«The duration of governments in Italy has been on average short» Mario Draghi stressed in his debut speech in the Senate for the vote of confidence, but this «has not prevented, at even dramatic moments in the nation’s life, decisive choices being made for the future of our children and grandchildren».
That time was limited was clear from the outset even to the former head of the ECB: on the one hand, the ordinary end of the legislature, on the other, the varied as well as precarious balance of forces-vowed to sign as much as to dissolve government pacts as much for reasons of numbers as for issues related to the different interests represented-willing to give life to the third executive of the legislature.
In a tripolized Parliament overwhelmed by pandemic pathos and that had by then squandered all its creative capital with every possible combination first with the yellow-green mélange then by mixing yellow with red, the step from the lawyer of the Italians to the banker of the Europeans was short. As short was Draghi’s tenure at Palazzo Chigi, 552 days, the 20th longest government in all of Republican history – Conte I lasted 461 days, Conte II 527.
Not even the world’s most respected Italian was enough to bring peace to one of the world’s most intolerant parliaments, which since 1946 has seen 67 governments paraded and 29 prime ministers given the vote of confidence. Average duration 14 months. The longest-lived, for lovers of political statics were those of Cav. Silvio Berlusconi who managed to ride the boot for 1,412 days between 2001 and 2005 and for 1,287 days between 2008 and 2011, third that of Bettino Craxi with 1,093 days.
Unlike most of his predecessors, Mario Draghi has been willing (or able) to do very little to prolong his stay in the Chigi palace by subverting, in the face of the irreconcilability between agenda and palace moods, the Andreotti maxim of dragging his feet. Better to pull his heels than to dismantle from the ground up the pact of trust signed during one of the “dramatic moments” in the life of this nation.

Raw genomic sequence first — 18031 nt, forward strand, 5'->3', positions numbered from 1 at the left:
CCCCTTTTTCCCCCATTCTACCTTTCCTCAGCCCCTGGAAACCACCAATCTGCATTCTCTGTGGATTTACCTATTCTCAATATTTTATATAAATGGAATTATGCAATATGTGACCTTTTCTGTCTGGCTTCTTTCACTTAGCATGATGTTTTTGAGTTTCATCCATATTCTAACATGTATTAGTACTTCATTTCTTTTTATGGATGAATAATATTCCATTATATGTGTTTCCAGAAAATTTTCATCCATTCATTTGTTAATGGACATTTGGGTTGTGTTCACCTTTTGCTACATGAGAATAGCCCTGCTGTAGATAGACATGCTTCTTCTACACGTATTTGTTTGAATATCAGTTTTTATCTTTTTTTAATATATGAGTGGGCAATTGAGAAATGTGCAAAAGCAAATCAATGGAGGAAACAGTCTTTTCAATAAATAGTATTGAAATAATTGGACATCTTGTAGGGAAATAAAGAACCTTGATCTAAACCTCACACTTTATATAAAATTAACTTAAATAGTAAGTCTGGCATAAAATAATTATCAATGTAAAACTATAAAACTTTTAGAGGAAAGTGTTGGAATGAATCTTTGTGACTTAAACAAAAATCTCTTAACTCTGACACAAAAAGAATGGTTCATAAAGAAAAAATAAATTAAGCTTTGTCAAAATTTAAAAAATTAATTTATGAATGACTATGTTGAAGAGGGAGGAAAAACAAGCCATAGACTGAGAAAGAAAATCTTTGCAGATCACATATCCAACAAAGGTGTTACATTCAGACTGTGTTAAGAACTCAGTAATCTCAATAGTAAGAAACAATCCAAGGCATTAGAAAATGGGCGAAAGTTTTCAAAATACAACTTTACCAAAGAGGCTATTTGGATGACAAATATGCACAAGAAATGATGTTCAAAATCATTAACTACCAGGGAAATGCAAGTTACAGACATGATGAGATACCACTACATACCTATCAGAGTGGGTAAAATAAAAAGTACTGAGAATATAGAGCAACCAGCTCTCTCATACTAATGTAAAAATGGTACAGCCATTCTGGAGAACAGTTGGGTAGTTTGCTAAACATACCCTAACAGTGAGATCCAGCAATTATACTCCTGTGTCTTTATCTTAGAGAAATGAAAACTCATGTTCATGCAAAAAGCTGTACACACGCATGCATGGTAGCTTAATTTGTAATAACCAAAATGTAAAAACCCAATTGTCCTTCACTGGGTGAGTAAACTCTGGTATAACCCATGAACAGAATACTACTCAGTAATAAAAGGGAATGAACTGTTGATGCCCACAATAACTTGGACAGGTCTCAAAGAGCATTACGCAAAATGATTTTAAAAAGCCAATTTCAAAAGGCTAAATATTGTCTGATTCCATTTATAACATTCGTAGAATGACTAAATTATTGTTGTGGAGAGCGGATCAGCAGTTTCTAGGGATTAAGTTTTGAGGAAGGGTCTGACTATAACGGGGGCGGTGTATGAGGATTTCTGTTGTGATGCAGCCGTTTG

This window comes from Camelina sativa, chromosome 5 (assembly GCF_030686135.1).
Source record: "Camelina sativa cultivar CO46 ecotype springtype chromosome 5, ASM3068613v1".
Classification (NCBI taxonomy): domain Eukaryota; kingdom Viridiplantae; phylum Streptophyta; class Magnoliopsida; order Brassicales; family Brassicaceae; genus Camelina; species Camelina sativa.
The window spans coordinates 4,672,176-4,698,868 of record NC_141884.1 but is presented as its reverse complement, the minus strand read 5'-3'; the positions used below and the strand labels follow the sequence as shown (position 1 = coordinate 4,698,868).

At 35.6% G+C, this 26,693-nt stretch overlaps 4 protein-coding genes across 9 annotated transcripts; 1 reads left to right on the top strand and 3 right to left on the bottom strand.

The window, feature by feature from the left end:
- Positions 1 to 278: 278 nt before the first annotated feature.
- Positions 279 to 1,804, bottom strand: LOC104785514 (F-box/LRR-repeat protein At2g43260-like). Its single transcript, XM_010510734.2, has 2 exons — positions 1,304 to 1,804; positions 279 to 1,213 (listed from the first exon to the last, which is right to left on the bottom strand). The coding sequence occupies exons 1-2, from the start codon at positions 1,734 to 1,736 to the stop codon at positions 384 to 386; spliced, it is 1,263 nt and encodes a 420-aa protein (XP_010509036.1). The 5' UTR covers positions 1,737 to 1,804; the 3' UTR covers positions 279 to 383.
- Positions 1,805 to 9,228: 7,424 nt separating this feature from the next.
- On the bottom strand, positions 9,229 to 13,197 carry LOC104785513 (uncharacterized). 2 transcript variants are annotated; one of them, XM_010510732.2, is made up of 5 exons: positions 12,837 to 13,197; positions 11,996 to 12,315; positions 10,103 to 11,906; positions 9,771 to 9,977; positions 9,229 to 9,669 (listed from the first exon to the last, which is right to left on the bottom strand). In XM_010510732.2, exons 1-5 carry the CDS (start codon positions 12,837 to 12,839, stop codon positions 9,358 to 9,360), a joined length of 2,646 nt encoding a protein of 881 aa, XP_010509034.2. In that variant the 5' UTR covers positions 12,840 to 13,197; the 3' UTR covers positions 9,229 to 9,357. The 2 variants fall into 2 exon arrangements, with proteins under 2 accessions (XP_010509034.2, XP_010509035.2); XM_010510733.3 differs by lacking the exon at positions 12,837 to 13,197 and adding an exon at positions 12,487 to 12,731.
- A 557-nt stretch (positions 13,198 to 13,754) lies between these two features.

In fact, the call for a new pact, forwarded in the last speech to the Senate, is inscribed in a well-defined perimeter, either all forces or none, the agenda is not dismantled. On the other hand, the former banker was summoned to the Quirinal with specific tasks: to complete the vaccination campaign, to center the goals of the NRRP, to boost the economy and to restore Italy’s confidence in the world. On this he cashed the confidence of Parliament.
In the 18 months of government, new elements have been added to the initial context: the war in Ukraine, the rising cost of energy, the specter of inflation, and not least the volatility of voting opinions. Just enough to inflame political forces on the sidelines of an election round that will see the newly elected sit in a Parliament downsized after the referendum.
The origin of the parties’ ambiguities lies on the one hand in the fear of losing further consensus, and on the other in cashing in on what they currently have accumulated. The 5-Star Movement was the first force to show signs of discontent; the split with the Insieme per il Futuro governors led by Foreign Minister Di Maio was an early sign. It was a move that liberated and convinced Pentastellati leader Conte to up the ante, triggering the short-circuit, preferring the fighting option to the governing option.
The governing center-right, by rejecting the composition of a new pact with the Pentastellati, seized the opportunity of the crisis to move to the electoral box, avoiding losing consensus to Fratelli d’Italia, the only party free to capitalize in opposition. A choice, that of not giving confidence to Draghi, not painless for Forza Italia, which witnessed the abandonment of ministers Renato Brunetta (Public Administration), Maria Stella Gelmini (Regional Affairs and Autonomies) and Mara Carfagna (South and Territorial Cohesion).
The mediation efforts of Italia Viva leader Matteo Renzi, one of the former banker’s most staunch supporters and a key player in the start of his government, were useless. Now the ball is in the voters’ court. The 18th legislature after giving confidence to three governments has squandered its creative capital. Draghi’s government will still remain in office to take care of current business: “We have to deal with emergencies related to the pandemic, the war in Ukraine, inflation and the cost of energy. We have to carry on the implementation of the NRRP,” the resigning premier announced, to which are added acts of extraordinary necessity and urgency. Other decisive choices for the future of children and grandchildren will have to be made after the elections by a new (maybe a woman) prime minister, including the budget law.